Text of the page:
A company’s servicing portfolio is one of their greatest assets, especially since it is currently packed full of low interest rate loans. A lot of companies are borrowing from their MSR asset (much like an equity line of credit on your house) and utilizing that to offset the losses.

The kicker is that most MSR lines do not allow you to borrow more than 60%(ish) AND the value of the asset that is collateralizing that MSR line changes, often. When the value drops (rates go down, etc.) and you might be over the max borrowing limit. The warehouse lenders then require you to pay it back down to your max loan to value. This is called a margin call. If you do not have the cash to pay it, you find yourself in a very difficult situation.

Perfect Storm 2

One of the outcomes might be to close your doors. Unfortunately, it doesn’t end there. Any lender that has taken out a best-efforts lock with that investor and is left “unhedged,” essentially must go to market with the loans that they have locked with said investor that no longer exists.

For example, I was talking to a lender the other day. They are a moderately sized shop at about $1.5B of closed volume a year. They had 22 loans locked with FGMC at the time their doors were closed. These loans were locked as Best Efforts and left unhedged, since the rates offered by FGMC weren’t offered with any other investor/agency. These were all agency qualified loans, closed/funded and cleared for purchase. Since they had to go to current market pricing on the Friday that FGMC closed, they lost $70,000. That is simply just from being unhedged and pricing at market.

As an industry, we are also seeing an uptick in repurchases, refusal to purchase, recourse and other negative post-close events. Most companies experience those events in a normal market, cost of doing business. In those cases, an IMB must sell those loans on the Scratch and Dent market. Typically, a scratch-and-dent bid pays $.90 to $.95 on the dollar. In this market, they are paying $.60 to $.80 on the dollar. That is a substantial loss.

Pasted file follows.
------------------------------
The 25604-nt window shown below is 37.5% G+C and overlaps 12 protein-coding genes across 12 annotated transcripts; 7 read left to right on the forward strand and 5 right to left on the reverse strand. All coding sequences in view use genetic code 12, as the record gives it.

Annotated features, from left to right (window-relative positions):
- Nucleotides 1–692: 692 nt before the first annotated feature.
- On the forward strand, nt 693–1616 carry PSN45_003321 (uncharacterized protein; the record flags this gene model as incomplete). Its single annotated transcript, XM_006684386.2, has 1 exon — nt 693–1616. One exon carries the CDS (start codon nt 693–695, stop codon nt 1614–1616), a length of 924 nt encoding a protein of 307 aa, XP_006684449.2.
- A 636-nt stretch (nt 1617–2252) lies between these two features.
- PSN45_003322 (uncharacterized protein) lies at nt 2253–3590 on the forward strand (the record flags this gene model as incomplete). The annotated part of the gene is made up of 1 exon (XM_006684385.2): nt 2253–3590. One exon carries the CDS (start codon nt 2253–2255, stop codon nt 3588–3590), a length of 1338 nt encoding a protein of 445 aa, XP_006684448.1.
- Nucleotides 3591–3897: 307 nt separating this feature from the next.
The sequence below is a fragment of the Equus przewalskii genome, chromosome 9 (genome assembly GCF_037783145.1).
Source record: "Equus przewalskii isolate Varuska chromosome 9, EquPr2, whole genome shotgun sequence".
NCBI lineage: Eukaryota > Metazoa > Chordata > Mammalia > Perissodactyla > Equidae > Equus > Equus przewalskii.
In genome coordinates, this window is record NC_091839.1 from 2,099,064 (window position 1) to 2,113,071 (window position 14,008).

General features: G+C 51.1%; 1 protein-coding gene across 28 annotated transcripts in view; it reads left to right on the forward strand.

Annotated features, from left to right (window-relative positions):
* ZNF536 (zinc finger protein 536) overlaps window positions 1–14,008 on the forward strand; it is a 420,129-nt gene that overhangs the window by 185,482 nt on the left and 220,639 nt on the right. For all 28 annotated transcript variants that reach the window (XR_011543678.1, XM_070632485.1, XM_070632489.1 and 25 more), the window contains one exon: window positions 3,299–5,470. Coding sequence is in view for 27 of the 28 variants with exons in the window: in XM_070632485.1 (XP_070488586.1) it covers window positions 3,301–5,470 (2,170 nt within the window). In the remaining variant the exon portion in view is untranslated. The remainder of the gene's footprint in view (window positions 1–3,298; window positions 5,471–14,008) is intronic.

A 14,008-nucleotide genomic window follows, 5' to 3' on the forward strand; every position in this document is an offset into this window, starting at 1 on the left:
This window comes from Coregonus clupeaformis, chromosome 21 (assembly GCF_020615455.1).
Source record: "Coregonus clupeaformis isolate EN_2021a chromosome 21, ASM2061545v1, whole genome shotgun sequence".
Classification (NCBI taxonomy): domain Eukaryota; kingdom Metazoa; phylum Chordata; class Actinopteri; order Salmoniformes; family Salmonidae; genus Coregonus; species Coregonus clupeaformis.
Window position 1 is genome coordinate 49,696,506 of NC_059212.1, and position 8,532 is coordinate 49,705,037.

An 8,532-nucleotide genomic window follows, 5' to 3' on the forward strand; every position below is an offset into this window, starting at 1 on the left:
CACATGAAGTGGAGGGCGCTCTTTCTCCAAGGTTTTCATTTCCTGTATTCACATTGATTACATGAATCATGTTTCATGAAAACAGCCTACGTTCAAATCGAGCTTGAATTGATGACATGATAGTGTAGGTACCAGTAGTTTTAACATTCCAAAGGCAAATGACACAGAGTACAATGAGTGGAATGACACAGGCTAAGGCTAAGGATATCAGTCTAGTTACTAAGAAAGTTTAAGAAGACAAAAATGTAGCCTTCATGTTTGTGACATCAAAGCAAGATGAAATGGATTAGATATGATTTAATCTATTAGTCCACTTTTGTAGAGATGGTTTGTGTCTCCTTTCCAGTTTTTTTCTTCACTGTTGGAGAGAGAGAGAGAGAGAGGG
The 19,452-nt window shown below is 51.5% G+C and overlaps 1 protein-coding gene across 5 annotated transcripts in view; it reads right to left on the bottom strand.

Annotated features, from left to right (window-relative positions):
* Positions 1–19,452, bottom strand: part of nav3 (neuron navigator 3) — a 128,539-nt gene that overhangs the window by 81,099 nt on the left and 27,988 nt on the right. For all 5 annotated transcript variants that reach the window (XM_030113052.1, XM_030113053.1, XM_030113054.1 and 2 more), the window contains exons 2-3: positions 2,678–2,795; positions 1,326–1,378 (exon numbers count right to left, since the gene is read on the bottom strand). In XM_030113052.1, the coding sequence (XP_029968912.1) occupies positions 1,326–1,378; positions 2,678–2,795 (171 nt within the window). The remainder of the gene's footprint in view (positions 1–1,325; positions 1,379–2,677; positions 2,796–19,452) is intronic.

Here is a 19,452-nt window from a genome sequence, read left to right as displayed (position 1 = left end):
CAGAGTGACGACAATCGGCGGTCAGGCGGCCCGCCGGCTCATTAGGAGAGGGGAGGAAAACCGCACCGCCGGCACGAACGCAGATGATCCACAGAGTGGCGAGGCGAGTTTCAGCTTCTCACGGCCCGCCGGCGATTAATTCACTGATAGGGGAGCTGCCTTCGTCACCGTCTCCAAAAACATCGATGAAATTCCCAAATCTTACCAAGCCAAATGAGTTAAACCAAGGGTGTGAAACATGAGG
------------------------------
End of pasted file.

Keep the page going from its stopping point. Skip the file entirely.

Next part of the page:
There are many more factors at play, but overall, these are the highlights. Every lender I speak to has stated they are seeing a decrease in quality (which is most likely attributed to their staff being slow and not fully focused on what they are doing), an uptick in back-end requests, a struggle to keep expenses in line with profit, the desire to offer every product and program to be competitive yet weighing the risk of being stuck with those loans at a 20-40% loss. If you are feeling like this is a company problem, rest assured you are not alone.

The good news is this business is cyclical. We will come through the storm, like we always do. The instability will calm down and life in mortgages will, yet again, settle into our new normal. Until then, I really encourage everyone to lean on their peers. It is helpful to be reminded that others are experiencing the same challenges as you are. Hey, they may even have some creative solutions that could help.

This article was originally published in the Mortgage Women Magazine September 2022 issue.
Chrissy Brown
Chrissy Brown,
Chief Operations Officer, Atlantic Bay Mortgage
Published on
Sep 13, 2022